Fisker Automotive delivered on its promise that it would unveil the production version of its Karma hybrid saloon at Detroit, but it added a surprise element to the launch – a convertible version of the four-door.
The Fisker Karma S is a concept car but Fisker wants to put it into production. “The Karma S is an extension of the Fisker Automotive range, and sets the tone for our future,” said CEO Henrik Fisker.
A four-seater with a folding hardtop that stows in the boot, the Fisker Karma S is also a plug-in, like the Karma saloon. Fisker has not confirmed when the car will go on sale.
Deliveries of the Karma saloon, which costs $87,900 (£60,000), start this autumn. It is powered by a range-extender set up, with a 256bhp 2.0-litre four-cylinder petrol engine driving a generator that charges the batteries. They power a pair of 198bhp electric motors that drive the rear wheels – the engine never actually propels the car directly.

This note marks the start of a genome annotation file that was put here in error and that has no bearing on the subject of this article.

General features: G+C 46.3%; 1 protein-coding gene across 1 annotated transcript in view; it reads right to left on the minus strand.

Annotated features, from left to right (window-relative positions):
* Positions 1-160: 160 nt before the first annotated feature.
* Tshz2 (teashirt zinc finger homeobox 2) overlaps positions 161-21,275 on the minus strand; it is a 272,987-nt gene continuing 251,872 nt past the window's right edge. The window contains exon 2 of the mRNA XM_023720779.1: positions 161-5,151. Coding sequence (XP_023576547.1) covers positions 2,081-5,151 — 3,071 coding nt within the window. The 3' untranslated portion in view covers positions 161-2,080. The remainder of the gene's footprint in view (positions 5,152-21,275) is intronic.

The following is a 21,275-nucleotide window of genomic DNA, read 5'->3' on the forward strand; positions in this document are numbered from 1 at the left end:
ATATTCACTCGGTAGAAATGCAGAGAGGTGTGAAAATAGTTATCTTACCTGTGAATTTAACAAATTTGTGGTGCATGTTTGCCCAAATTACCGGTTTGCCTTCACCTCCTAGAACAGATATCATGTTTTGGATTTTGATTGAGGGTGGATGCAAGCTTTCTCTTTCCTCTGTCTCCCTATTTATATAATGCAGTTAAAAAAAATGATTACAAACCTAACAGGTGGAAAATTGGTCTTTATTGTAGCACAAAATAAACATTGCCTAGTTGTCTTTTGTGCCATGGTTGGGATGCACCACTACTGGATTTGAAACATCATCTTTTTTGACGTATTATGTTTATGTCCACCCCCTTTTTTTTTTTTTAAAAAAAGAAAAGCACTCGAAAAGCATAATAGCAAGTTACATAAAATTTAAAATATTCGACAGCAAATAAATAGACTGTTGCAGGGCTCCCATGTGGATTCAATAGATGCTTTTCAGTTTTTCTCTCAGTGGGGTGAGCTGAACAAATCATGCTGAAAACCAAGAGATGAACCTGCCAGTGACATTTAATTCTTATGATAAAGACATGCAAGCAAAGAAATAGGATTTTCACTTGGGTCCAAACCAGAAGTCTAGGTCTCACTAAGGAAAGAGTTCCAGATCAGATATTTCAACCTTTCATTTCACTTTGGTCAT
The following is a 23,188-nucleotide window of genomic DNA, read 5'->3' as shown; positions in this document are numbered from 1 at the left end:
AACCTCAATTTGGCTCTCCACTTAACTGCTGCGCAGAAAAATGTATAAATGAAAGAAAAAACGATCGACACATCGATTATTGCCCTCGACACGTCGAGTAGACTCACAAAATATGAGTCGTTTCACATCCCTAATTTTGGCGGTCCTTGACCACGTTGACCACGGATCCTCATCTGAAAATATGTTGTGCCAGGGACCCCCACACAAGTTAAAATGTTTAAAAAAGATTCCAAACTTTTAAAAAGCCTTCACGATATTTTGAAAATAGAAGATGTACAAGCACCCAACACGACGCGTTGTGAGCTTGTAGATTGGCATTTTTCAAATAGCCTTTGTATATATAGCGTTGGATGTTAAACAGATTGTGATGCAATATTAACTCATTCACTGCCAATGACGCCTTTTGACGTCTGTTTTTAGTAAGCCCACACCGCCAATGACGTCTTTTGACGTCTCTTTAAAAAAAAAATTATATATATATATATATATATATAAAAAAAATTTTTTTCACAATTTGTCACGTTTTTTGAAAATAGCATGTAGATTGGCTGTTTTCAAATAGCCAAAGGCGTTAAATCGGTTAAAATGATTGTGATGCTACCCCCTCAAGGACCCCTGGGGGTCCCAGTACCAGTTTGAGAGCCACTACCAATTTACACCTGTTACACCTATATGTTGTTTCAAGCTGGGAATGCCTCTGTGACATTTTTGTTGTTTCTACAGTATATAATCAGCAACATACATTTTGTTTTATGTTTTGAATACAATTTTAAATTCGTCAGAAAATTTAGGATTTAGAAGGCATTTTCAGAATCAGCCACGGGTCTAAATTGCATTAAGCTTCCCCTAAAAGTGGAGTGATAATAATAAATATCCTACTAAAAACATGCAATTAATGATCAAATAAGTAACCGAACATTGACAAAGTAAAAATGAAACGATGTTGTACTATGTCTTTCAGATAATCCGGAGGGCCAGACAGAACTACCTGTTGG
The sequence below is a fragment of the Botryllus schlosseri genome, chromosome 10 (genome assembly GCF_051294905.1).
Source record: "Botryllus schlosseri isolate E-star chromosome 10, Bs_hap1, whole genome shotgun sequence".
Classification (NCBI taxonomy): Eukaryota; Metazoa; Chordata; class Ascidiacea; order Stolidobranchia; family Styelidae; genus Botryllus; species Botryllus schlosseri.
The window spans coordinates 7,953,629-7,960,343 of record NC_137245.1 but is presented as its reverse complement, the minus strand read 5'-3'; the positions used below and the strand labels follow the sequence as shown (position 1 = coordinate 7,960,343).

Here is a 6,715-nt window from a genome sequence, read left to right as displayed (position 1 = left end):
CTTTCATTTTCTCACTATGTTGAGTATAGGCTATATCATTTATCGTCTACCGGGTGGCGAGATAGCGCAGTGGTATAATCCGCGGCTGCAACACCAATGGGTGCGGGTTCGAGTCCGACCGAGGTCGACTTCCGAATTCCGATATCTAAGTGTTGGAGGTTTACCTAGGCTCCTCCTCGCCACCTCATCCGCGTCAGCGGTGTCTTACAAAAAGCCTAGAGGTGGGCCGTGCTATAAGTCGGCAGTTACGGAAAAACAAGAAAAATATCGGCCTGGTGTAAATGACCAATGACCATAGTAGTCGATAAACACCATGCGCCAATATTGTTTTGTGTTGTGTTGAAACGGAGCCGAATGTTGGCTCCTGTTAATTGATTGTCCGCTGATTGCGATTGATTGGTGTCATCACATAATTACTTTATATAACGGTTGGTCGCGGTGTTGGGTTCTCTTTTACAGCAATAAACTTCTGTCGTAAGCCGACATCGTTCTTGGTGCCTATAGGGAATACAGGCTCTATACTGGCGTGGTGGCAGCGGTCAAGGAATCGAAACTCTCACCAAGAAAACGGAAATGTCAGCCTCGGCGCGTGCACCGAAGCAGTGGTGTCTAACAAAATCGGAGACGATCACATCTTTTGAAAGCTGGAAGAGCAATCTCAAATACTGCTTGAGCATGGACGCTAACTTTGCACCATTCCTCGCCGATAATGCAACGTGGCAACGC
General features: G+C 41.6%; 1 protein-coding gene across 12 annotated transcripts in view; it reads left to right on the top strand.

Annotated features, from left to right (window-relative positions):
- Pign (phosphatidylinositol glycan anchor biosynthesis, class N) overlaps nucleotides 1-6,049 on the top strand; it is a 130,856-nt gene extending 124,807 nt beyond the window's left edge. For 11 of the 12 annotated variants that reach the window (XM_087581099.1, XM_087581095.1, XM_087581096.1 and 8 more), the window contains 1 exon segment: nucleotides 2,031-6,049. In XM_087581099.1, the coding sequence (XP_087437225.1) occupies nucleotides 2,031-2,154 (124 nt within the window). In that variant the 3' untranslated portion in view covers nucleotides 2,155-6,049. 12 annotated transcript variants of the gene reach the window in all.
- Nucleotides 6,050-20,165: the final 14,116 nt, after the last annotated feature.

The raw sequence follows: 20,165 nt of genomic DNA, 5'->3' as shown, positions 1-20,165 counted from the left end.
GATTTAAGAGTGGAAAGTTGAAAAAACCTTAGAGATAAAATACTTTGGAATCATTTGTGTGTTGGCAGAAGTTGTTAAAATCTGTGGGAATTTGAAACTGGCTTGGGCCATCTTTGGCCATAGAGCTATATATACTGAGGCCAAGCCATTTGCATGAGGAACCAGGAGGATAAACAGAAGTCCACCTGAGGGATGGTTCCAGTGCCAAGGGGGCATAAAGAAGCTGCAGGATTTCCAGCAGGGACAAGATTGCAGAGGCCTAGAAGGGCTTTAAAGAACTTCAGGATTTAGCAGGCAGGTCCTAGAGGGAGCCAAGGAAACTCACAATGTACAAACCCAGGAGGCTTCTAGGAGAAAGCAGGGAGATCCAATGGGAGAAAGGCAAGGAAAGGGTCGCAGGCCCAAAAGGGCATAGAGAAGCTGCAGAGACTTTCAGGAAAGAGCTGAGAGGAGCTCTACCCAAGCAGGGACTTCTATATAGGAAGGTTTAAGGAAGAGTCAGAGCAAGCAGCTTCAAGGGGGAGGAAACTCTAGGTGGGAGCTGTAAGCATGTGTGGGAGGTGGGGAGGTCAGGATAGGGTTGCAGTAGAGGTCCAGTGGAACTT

The car can operate in three modes. In stealth it tries to minimise the need to use the engine to charge the batteries by operating as efficiently as possible, and can use electric drive only for 50 miles.
In HEV mode the Fisker Karma will make greater use of the engine to charge the batteries, and Sport mode prioritises performance, allowing a 0-60mph time of 5.8 seconds and a top speed of up to 148mph.
The Karma can also be plugged into the mains to charge and incorporates what Fisker claims is “the world’s largest continuously formed glass solar panel roof on a car”. The power it produces can be used to run the air-con while the car is parked, as well as adding to the car’s electricity reserves while it is moving.
The Karma will be available in three trim levels. EcoBase, EcoSport and EcoChic. EcoChic replaces leather upholstery with something called Bamboo Viscose, while the wood trim comes from salvaged trees, such as those that died of natural causes rather than being felled specifically for timber.